5 things that could happen in Ukraine next

From CNN's Angela Dewan

People examine the damage after shelling of a shopping center, in Kyiv, Ukraine, on March 21.
People examine the damage after shelling of a shopping center, in Kyiv, Ukraine, on March 21. (Efrem Lukatsky/AP)

Russia's war in Ukraine is approaching the one-month mark, and its troops' advancement on some key cities, including the capital of Kyiv, appears to have slowed.

So where is this war going? Here are five things to watch out for in coming weeks.

1. Russia could intensify its bombing campaign

Experts are warning that the more Russia takes a hit on the ground, the more likely it is to intensify its aerial bombing campaign and the use of other "standoff" weapons that put Russian soldiers in less danger.

There is little reliable information coming out of either Ukraine or Russia on death tolls, but a report in a Russian tabloid on Monday suggested that the Russian side had lost nearly 10,000 soldiers and that another 16,000 had been injured.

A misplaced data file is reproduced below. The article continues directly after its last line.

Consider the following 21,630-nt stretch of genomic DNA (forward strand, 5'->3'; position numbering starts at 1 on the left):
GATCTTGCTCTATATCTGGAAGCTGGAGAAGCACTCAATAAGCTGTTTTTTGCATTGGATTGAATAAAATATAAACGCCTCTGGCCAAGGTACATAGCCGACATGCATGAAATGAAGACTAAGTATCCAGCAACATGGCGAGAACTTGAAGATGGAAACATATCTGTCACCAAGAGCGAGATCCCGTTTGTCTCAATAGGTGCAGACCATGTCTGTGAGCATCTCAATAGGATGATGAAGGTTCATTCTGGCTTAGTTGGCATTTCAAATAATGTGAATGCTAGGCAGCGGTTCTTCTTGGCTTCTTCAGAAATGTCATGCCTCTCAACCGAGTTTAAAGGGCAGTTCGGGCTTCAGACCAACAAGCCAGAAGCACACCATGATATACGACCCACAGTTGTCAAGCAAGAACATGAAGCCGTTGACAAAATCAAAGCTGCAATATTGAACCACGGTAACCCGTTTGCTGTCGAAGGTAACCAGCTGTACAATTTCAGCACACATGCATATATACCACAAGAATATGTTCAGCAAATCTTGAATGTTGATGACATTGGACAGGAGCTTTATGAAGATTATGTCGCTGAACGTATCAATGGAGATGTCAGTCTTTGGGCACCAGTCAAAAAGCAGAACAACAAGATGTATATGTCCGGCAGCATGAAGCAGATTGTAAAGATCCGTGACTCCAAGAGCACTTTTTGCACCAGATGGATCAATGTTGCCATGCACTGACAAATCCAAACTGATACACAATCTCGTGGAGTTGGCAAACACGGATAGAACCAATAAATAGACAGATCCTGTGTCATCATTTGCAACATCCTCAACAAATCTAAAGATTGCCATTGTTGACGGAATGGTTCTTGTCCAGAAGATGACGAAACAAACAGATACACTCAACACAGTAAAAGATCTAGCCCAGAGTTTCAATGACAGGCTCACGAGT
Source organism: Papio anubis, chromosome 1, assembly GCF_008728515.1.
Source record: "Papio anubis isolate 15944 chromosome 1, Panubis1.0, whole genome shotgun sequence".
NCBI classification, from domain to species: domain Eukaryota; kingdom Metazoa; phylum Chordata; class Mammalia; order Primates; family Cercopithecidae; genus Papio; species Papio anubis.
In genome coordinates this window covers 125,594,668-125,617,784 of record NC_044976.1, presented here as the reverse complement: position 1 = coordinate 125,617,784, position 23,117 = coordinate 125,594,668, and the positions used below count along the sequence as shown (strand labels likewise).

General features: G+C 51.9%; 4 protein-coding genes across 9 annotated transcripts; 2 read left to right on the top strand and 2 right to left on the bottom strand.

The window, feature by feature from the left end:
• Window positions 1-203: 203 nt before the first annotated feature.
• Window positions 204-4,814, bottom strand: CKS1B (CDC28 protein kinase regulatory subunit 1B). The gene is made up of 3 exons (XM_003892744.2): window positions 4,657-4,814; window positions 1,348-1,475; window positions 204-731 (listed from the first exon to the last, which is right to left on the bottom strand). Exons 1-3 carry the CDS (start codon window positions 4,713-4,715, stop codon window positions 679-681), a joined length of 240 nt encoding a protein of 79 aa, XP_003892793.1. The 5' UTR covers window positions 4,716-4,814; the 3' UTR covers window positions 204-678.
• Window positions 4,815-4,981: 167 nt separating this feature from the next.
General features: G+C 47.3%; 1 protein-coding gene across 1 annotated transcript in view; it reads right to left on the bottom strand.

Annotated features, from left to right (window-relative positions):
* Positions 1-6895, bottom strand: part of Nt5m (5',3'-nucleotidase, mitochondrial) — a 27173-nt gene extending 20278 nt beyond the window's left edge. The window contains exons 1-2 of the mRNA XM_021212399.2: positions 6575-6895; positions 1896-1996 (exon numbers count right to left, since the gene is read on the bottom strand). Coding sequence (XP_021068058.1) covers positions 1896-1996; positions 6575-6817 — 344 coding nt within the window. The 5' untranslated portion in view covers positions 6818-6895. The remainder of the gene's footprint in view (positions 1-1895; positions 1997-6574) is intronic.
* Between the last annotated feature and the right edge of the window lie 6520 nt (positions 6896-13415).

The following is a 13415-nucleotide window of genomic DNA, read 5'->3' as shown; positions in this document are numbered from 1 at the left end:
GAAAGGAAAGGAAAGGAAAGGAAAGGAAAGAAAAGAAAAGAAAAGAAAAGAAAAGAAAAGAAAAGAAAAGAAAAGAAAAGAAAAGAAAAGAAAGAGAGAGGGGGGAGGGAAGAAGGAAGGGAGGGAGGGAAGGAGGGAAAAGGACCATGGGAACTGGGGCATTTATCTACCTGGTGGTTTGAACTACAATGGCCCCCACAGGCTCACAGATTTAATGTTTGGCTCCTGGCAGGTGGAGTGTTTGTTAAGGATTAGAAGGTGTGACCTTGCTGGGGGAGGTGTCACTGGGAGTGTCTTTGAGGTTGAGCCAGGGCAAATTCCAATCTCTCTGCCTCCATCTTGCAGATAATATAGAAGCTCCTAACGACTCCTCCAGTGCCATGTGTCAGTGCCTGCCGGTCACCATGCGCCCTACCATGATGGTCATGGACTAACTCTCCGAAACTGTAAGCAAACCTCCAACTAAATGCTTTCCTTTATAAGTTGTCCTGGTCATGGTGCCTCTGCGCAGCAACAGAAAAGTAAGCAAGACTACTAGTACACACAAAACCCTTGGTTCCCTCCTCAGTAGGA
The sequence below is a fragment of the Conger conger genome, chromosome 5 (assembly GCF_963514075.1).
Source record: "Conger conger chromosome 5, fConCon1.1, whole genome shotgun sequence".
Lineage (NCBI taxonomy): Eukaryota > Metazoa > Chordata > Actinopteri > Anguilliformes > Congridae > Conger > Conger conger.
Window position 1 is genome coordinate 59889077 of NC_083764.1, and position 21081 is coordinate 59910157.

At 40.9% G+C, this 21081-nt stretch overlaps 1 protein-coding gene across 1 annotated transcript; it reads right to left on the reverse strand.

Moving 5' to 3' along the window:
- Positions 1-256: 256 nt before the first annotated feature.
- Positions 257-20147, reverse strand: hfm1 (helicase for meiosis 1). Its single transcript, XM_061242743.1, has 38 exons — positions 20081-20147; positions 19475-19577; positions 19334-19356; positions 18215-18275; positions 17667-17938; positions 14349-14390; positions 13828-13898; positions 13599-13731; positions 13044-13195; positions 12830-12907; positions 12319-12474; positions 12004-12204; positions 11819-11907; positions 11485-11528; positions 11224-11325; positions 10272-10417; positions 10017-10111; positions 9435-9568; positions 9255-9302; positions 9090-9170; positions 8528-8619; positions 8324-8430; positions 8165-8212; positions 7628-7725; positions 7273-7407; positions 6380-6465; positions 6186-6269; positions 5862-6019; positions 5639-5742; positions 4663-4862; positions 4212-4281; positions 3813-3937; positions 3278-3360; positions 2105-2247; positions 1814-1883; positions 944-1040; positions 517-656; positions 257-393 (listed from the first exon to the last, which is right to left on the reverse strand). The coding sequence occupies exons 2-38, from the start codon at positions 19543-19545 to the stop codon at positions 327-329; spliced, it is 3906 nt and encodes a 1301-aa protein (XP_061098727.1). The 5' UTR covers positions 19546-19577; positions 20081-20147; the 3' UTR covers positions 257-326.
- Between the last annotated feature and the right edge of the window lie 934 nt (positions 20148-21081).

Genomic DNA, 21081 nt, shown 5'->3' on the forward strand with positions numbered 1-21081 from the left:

The Komsomolskaya Pravda website removed the numbers later in the day, claiming the numbers only appeared in the first place because it had been hacked. CNN could not verify the numbers, but the death toll is closer to what US intelligence agencies have been reporting.

Such losses, if proven to be true, would explain both the stall in ground movement and the uptick in aerial bombing of key cities and other standoff attacks.

2. While there's focus on Kyiv, Russia may try to encircle Ukrainian fighters in the east

There is much talk about the Russian war effort stalling, but whether or not that's true comes down to what Moscow's objectives were in the first place.